Many monuments survive in Wales, but most are seen as alien: belonging to predominating foreigners. This is not the case for the native Iron Age Castell Henllys. In 1980 Hugh Foster purchased the land in order to build an archaeological theme park. He thought, the real thing might be just as exciting as fiction like for example an Asterix theme park.
Excavations were undertaken at the site to satisfy curiosity more than being rescue excavations. Archaeological evidence, combined with principles of mechanics and parallels with other timber buildings allowed reasoned inferences to be drawn on the form of the original buildings. If archaeology could help out, it was used as a source, but if not, than other sources of inspiration were sought. The goals was to present dramatic aspects of prehistory. There was great stress put on the mystical and the military.
Foster came, like most of the general public, to the past with questions which archaeology cannot answer. He allowed visitors to participate in the creation of their own vision of the past. After he died in 1991, the park came into the hands of The National Park. This only happened after a lot of pressure from the local population. In the context of rising cultural identity, one didn't feel comfortable with this showpiece, flag of the Welsh nation to fall into foreign, English hands. Still, the Castell Henllys plays a role in strengthening the feeling one belongs to a great, own past.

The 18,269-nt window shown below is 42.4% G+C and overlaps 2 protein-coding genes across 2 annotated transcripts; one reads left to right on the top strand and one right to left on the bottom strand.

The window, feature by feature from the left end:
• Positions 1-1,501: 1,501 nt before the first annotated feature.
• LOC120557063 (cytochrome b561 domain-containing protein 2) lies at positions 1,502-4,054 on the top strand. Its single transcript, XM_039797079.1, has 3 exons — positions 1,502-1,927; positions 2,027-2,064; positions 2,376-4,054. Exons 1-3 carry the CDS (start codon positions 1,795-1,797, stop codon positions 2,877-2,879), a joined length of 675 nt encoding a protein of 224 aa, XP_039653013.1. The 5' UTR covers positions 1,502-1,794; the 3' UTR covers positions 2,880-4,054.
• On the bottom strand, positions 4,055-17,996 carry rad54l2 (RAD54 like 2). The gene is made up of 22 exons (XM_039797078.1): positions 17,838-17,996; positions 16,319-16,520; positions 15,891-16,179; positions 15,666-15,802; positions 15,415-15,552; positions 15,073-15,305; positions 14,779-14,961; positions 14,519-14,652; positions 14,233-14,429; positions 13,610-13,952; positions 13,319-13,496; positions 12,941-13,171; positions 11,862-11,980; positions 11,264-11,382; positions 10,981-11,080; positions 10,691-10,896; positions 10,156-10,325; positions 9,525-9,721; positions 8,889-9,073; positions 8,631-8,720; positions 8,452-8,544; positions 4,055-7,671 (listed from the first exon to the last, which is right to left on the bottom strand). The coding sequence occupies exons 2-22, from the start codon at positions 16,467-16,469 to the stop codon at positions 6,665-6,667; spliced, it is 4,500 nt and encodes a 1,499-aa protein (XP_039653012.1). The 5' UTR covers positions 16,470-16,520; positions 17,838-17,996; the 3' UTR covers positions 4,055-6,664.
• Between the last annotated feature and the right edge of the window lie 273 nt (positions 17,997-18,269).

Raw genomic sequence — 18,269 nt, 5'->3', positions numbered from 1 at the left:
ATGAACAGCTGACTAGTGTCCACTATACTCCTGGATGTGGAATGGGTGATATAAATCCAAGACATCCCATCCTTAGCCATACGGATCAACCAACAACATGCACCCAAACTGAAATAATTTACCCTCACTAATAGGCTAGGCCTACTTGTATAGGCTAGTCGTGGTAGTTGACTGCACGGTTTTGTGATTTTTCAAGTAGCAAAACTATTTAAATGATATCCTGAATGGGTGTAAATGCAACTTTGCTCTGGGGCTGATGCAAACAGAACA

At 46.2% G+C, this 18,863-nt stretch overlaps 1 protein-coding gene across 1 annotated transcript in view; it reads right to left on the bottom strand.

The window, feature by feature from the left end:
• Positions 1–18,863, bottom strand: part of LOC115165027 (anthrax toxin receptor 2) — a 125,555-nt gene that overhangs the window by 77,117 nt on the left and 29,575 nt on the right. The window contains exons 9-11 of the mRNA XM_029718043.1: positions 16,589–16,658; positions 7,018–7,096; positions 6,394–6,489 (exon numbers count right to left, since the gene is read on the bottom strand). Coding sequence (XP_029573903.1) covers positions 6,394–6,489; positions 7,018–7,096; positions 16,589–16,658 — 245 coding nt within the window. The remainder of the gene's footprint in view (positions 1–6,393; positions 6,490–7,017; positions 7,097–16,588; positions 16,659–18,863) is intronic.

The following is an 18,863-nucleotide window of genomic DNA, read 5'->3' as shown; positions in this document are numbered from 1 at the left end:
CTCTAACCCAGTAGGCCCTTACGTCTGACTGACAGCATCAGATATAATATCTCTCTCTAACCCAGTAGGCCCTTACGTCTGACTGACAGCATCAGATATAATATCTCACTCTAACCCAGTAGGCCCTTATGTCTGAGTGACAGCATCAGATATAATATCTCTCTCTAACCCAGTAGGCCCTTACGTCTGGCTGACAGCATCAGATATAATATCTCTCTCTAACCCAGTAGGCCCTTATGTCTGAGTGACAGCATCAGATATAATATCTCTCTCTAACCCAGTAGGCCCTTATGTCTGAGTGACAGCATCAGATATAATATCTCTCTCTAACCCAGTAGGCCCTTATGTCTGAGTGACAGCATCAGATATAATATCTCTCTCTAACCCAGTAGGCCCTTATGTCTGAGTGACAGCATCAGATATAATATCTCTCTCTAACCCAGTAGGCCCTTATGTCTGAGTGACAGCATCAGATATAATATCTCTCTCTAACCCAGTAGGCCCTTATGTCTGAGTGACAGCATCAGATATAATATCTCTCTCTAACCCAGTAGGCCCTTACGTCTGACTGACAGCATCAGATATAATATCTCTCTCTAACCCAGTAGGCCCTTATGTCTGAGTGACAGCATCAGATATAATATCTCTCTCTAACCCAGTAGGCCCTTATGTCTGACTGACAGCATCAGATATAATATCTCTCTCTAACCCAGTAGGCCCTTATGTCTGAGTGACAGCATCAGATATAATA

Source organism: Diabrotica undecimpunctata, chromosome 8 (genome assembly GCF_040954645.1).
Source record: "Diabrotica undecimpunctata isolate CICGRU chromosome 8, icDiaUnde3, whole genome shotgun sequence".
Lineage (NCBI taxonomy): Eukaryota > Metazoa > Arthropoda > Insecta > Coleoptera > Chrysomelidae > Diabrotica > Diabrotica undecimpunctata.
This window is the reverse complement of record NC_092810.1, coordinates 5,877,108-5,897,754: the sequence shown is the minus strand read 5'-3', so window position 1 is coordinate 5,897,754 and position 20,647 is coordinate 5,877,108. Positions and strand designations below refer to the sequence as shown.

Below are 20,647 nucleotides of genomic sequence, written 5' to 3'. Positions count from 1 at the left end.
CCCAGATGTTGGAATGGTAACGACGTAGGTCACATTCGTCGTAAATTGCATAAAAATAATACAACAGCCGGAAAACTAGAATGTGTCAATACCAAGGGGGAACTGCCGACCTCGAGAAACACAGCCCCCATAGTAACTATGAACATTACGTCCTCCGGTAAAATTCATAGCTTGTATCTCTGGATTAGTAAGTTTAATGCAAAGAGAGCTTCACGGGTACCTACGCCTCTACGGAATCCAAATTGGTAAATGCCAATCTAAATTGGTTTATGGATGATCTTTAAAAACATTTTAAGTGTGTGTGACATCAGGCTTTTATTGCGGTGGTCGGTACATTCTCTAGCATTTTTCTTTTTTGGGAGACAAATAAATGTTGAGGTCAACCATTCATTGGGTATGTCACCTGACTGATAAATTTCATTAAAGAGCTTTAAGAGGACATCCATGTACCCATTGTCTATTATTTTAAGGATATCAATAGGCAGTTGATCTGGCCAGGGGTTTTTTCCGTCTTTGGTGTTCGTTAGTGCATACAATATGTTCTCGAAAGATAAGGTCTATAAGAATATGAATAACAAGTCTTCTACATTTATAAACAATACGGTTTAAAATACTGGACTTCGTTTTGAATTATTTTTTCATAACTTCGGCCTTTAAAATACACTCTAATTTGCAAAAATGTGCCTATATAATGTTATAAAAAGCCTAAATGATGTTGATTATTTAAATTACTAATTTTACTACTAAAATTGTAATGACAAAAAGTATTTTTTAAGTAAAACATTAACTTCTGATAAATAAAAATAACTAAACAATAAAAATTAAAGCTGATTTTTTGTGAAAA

Four roundhouses and a granary have been reconstructed on their original Iron Age foundations. The first to be built, the 'Old Roundhouse' was reconstructed more than twenty years ago and is the longest standing reconstructed Iron Age roundhouse in Britain. The latest project, the 'Chieftain's House' has just been completed.
While the first years of the centre, under Foster, it was mainly a summer attraction for tourists, nowadays it drifts mainly on a year through educational offer. Castell Henllys is owned and managed by the Pembrokeshire Coast National Park Authority, in order to: help people to understand and enjoy the rich natural and cultural heritage of the National Park and highlight the special qualities of its character and traditions through the interpretation of Castell Henllys to visitors, students and school children.
Off course it became more rigid now it is part of a civil organisation. The modern approach is more opinion forming, rather than encouraging creativity on the part of the visitor. You don't create your own past, but the archaeologist's past is presented. And it remains to be seen if the visitor accepts this past... A few years ago, the site was the location for a BBC series: “surviving the Iron Age”.